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Michael Furguson talks about the marriage between Man and Machine

Michael Ferguson and I are about to have a conversation, despite the fact that he’s up in Salt Lake City right now and I’m at my desk on campus at UVU, all thanks to the telephone. After that conversation, I’m going to remember every single thing that Michael has said, despite the fact that I usually can’t even remember what happened last night, all thanks to my pocket recorder.  The fact that you’re reading this means I can communicate ideas and opinions to a range of people without assembling them all together, juggling schedules or straining my voice. For most of us, this is humdrum, quotidian kid stuff. But for Michael Ferguson, the founder of the Transhumanist Alliance of Utah and a PhD candidate at University of Utah’s neuroscience program, all of these little technological helpers are present-day proto-examples of a fast-approaching future when man and machine melds together – a time commonly known as The Singularity.

For starters, why don’t you explain what the Singularity is and what it entails?

The Singularity is a theoretical future point at which the changes in technology and the human interface of technology are going to evolve so rapidly and the paradigm shifts are going to be occurring so ferociously that the only way for humans to keep up with it will either be to somehow merge with technology, or to just relinquish the effort to keep up with the paradigm shifts and delegate that to strong, artificial intelligences. Hypothetically, these [artificial intelligences] will emerge by that point and will have general intelligence that exceeds what [intelligence] human beings will have evolved to embody.

Ray Kurzweil (Renowned inventor, Futurist, and the author of THE SINGULARITY IS NEAR) says that Singularity will happen by 2045. Are there different estimates as to when it will occur?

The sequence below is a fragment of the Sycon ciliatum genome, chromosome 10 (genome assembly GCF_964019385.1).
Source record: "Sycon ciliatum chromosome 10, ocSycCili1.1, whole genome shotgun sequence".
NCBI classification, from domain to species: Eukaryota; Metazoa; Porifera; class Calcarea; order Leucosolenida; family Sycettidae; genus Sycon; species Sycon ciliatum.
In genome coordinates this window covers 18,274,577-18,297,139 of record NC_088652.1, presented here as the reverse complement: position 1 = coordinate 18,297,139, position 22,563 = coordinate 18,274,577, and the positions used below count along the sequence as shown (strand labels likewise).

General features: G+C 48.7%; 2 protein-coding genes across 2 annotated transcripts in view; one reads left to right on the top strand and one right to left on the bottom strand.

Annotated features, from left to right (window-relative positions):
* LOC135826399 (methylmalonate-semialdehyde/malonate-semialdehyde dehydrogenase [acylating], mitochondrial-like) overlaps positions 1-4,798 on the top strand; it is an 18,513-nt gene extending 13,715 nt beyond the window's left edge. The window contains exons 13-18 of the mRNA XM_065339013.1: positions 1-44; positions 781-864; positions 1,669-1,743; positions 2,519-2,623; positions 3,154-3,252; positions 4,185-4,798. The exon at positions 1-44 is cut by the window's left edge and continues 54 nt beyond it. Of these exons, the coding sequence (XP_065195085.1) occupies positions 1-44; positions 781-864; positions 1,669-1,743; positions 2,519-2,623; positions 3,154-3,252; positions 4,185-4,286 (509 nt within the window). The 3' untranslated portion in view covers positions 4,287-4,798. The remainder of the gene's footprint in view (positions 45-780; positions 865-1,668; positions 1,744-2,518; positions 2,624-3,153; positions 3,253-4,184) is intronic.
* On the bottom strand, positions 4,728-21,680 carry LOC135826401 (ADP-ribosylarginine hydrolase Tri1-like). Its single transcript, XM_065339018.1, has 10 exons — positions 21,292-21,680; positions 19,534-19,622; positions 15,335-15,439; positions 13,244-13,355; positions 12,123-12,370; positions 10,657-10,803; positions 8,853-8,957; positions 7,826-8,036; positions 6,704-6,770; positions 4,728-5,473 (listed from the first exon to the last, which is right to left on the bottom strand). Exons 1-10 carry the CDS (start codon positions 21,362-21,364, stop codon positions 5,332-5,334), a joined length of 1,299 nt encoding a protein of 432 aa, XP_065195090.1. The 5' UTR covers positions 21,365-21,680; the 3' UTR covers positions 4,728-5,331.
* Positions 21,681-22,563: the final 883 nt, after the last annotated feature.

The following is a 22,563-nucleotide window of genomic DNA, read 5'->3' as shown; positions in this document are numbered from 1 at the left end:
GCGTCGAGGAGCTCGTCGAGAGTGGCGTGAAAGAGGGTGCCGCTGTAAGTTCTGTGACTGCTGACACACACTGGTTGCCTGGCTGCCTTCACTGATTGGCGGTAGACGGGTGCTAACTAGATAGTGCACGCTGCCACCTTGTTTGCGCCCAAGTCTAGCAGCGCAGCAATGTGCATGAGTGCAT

There are definitely different estimates as to when it’s going to occur. Kurzweil is the most optimistic about an accelerated timeline for Singularity.

This estimate is based on Moore’s Law (which describes a long-term trend in the history of computing hardware), yes?

Exactly. Here’s the thing, though: Moore’s Law, where you have a doubling of processing speed every year or so and some projections that even the rate doubling is also increasing, is only a fraction of the formula. Artificial intelligence is way more than just rapid processing. You have to have an accompanying development of the software side of things, of intelligence theory and of informational theory. Right now we don’t even have a framework for thinking about some of these problems. It’s a little bit oversimplified to base these projections on Moore’s Law itself.

What is the world going to look like in 2045, if we reach Singularity?

What’s a lot more likely to occur is just a continual progression of adapting to new technologies as they emerge. Just a couple of years ago, no one had the Internet in their pocket, and now that’s a pretty standard commodity. It’s a pretty radical shift as far as information access, but it’s not like everyone’s freaking out about that suddenly we have perpetual access to the world’s information base. I think that a lot of these things are going to happen in a way that’s going to feel more natural than a lot of futurists talk about. Right now, for example, we already have brain implants. Cochlear implants are a prime example. People with a hearing disability are able to get essentially a computer that interfaces with their brain in order to translate physical signals into neural impulses that their brain then interprets as sound.

So, this is already happening then?

Yes! Like I said, [technology] is going to progress in a way that’s going to feel really organic. I predict that 20 or 30 years down the road there’s going to be a lot more of a transhuman type of aesthetic than a Singularity type of aesthetic.

What is the difference between Transhumanism and Singularity?